The Bandra-Worli sea link, which was opened with so much fanfare by none other than the Congress president Sonia Gandhi herself, has proved to be a dampener for the citizens in Mumbai. The way NCP chief Sharad Pawar has been trying to mollycoddle the Congress after the latter’s unexpected victory in the last Lok Sabha elections, speaks more about Pawar’s own existential issues than anything else. His idea of naming the bridge after Rajiv Gandhi smacked of the same kind of sycophancy that Congress revels in. The BJP’s suggestion of naming the bridge after freedom fighter Veer Savarkar (Savarkar used to stay in Dadar, close to the project) has met with a stunning silence as the Congress also realises the appropriateness of it.
The infrastructure development in the city has been all on stop-and-go mode for a long time. The project has been delayed at least by five years and the demand for roads and highways has exceeded the supply, or the projected new constructions. Other than the construction cost inflation which runs into hundreds of crores of rupees and the high toll charges that users have to pay, the bridge seems to have only added to the woes of this mega city that Congress wants to convert into another Singapore. The fate of a number of projects in Mumbai and elsewhere will face the fate of the Bandra-Worli sea link, simply because of the lack of foresight and handing over projects to private sector without encompassing a wholesome solution to urban infrastructure needs today.
In the suburban Mumbai, the situation on road traffic is going to get worse in places like Powai, where the MSRDC is building a six-lane-wide road after encroaching into the verdant IIT land. The problem is the same there too, at the Gandhi Nagar end as well as the L&T end, where the road gets narrow with no room for any widening. On the L&T end road-users get into traffic snarls every morning and evening. By widening the road partly the jams at both the ends will only get worse because of the bottlenecking.
The complete solution to growing traffic problems has to be met in two ways. One is that, road widening or building a bridge will not serve the purpose, as individual car-users are tempted to take their own cars on the road, adding to the existing chaos. On the other hand, as the roads are narrow at several patches the traffic jams can be prolonged and more frustrating than before. The second way of dealing with growing number of cars on the roads is to make the public transport comfortable and easy for everyone to travel, so that people do not have to take their individual cars to travel to work. As in Bengaluru, there has to be a new system where people have wall-to-work culture so that they save time on travelling and getting caught in traffic snarls, even while the environmental damage as well as the fuel cost burden get minimised. Some of the European cities have even imposed restrictions on movement of private cars inside city limits. The way Indian cities are growing, that solution does not look far-fetched.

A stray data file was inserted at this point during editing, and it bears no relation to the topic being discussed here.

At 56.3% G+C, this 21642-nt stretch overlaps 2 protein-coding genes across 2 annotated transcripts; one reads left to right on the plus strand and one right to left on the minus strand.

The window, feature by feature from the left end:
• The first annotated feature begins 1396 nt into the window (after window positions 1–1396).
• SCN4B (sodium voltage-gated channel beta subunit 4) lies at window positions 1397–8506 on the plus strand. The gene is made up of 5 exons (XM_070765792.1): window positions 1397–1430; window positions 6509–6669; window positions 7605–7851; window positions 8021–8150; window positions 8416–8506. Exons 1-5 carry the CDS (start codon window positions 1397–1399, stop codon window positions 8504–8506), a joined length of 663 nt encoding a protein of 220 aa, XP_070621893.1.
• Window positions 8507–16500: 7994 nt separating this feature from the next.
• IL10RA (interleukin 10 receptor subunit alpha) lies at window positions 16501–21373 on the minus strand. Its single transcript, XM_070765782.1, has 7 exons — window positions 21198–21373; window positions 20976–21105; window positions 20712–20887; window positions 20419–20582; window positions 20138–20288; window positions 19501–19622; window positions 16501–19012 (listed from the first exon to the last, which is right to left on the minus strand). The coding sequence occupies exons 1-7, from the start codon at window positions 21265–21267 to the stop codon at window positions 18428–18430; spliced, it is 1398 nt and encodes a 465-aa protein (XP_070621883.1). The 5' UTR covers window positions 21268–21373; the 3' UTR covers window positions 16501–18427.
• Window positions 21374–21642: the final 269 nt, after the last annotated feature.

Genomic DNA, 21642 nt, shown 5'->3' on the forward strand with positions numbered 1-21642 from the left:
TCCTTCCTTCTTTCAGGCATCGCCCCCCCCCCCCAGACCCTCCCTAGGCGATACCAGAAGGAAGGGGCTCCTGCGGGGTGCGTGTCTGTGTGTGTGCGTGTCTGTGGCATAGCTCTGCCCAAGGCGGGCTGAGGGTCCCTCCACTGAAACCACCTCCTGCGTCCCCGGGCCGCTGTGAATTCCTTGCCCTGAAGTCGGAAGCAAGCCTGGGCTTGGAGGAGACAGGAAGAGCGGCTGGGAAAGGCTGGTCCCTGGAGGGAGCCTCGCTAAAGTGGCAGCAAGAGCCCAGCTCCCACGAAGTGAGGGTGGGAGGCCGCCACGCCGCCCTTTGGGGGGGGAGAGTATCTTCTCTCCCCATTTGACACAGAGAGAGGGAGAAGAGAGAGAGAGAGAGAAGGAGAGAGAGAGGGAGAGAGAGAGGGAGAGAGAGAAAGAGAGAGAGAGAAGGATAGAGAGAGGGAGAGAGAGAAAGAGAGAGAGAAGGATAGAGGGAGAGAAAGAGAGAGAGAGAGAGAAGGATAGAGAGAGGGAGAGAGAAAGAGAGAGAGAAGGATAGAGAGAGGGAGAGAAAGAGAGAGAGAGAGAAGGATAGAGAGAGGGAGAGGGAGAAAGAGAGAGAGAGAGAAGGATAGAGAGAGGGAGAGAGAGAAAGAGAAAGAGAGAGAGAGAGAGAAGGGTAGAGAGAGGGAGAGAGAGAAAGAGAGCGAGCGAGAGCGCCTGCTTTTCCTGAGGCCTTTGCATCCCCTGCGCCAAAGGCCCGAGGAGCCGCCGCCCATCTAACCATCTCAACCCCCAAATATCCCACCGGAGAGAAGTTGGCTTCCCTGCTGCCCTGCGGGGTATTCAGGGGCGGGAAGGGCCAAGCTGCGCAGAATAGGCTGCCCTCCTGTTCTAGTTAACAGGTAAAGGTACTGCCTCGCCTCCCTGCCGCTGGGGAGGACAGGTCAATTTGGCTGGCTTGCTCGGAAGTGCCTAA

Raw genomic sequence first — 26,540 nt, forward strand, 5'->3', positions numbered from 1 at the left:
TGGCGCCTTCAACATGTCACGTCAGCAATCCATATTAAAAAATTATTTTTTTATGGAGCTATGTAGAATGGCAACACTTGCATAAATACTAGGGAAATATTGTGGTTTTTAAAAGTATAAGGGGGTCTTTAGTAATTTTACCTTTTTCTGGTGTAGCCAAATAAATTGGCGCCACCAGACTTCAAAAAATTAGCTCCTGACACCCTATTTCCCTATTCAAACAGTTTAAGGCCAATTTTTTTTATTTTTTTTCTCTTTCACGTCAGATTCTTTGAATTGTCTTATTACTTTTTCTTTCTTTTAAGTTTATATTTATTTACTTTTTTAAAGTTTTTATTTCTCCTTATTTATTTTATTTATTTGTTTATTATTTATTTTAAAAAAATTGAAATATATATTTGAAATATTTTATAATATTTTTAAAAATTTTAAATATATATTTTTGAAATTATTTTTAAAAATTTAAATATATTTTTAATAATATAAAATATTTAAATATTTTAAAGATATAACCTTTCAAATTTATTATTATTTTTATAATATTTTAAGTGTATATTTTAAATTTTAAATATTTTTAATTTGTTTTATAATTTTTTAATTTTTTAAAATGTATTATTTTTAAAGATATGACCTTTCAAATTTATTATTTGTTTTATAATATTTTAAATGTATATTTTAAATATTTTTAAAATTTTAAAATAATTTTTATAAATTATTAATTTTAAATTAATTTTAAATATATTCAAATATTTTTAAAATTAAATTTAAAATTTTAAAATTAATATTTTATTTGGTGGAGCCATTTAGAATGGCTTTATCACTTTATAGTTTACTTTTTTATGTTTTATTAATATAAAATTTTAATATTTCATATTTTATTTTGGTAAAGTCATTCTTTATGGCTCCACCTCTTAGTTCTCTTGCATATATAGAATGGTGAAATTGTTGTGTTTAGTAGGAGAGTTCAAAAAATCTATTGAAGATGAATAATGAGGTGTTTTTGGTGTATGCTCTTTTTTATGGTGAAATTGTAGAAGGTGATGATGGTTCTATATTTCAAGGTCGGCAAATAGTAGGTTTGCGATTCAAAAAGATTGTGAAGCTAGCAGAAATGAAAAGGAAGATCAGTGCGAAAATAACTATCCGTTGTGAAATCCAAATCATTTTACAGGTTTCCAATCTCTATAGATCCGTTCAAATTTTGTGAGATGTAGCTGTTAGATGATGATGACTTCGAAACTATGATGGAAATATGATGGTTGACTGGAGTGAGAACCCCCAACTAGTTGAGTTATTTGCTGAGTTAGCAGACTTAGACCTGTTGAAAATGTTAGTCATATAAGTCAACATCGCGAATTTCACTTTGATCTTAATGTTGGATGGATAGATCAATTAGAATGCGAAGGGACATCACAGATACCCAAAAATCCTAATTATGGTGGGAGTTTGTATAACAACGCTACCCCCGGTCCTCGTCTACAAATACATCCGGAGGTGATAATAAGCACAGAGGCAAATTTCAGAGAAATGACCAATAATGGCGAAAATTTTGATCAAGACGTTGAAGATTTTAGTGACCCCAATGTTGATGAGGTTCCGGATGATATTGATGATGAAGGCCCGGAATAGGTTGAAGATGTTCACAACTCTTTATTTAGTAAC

Most cities in India have yet to comprehend the importance of public transport system. The metro work is yet to pick up pace in cities and most of them would overshoot their deadline as well as cost, which is very convenient to the developer. Many of the projects in various cities, even under the famed JNURM, have been faced with the same situation as the local authorities and the state governments have been playing their own political games, just as the Centre is not averse to earning its brownie points in such deals. Look at the Maharashtra State Road Development Corporation (MSRDC) newest problem in purchasing insurance protection for the Bandra-Worli sea link.
The terror pool, which is a virtual fund created by Indian insurers to meet any terror claims after 9/11, limits the total terror cover for the structure to Rs 500 crore against its construction cost of over Rs 1,600 crore. Also, a standard property insurance cover does not include design risks in the event of a cable snapping or a girder collapsing. MSRDC will also have to bear a high premium if it chooses to buy protection against pollution liability in the event of, say, a section of the bridge giving way. The corporation is to take a decision on covering these risks.
For public consumption Sonia Gandhi’s directive to Chief Minister of Maharashtra Ashok Chavan to complete the formalities to award the contract for Worli-Haji Ali link tract in about a week is well-intentioned. But the project delay starts after signing the construction contract with the developer. The state government then gets hand in glove with the construction company to delay the project and escalate costs. Even in case of the Bandra-Worli sea link, the government had faltered in payment which led to a dispute with Hindustan Construction Company, the builder of the sea link, and the delayed cost escalation is for all to see—from a mere Rs 350 crore to a whopping Rs 1,634 crore. That is approximately five times the original projection. The reason for foreign players in infrastructure building becoming suspicious of India is that pricing and costs are hugely unpredictable, there is political interference at every stage of the project, there is nepotism and favouritism in sub-contracting, and finally there is involvement of the underworld when it comes to clearing land for infrastructure projects, especially in places where there is minority community slums. Not a great deal on offer.